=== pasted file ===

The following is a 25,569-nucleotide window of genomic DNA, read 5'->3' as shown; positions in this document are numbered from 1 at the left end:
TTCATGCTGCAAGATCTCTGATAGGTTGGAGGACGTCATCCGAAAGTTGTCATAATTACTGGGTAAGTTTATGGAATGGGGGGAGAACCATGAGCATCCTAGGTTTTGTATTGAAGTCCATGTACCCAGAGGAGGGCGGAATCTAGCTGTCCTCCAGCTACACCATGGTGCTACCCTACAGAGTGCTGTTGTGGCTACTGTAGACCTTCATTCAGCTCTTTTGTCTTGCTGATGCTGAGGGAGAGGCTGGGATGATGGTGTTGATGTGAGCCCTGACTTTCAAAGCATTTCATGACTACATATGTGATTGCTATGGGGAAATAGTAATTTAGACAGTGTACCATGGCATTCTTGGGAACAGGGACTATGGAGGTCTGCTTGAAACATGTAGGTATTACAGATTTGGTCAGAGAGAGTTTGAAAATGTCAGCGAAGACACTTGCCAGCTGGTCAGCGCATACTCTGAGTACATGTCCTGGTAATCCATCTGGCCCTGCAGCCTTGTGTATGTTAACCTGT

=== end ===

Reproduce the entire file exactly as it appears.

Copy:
The following is a 25,569-nucleotide window of genomic DNA, read 5'->3' as shown; positions in this document are numbered from 1 at the left end:
TTCATGCTGCAAGATCTCTGATAGGTTGGAGGACGTCATCCGAAAGTTGTCATAATTACTGGGTAAGTTTATGGAATGGGGGGAGAACCATGAGCATCCTAGGTTTTGTATTGAAGTCCATGTACCCAGAGGAGGGCGGAATCTAGCTGTCCTCCAGCTACACCATGGTGCTACCCTACAGAGTGCTGTTGTGGCTACTGTAGACCTTCATTCAGCTCTTTTGTCTTGCTGATGCTGAGGGAGAGGCTGGGATGATGGTGTTGATGTGAGCCCTGACTTTCAAAGCATTTCATGACTACATATGTGATTGCTATGGGGAAATAGTAATTTAGACAGTGTACCATGGCATTCTTGGGAACAGGGACTATGGAGGTCTGCTTGAAACATGTAGGTATTACAGATTTGGTCAGAGAGAGTTTGAAAATGTCAGCGAAGACACTTGCCAGCTGGTCAGCGCATACTCTGAGTACATGTCCTGGTAATCCATCTGGCCCTGCAGCCTTGTGTATGTTAACCTGT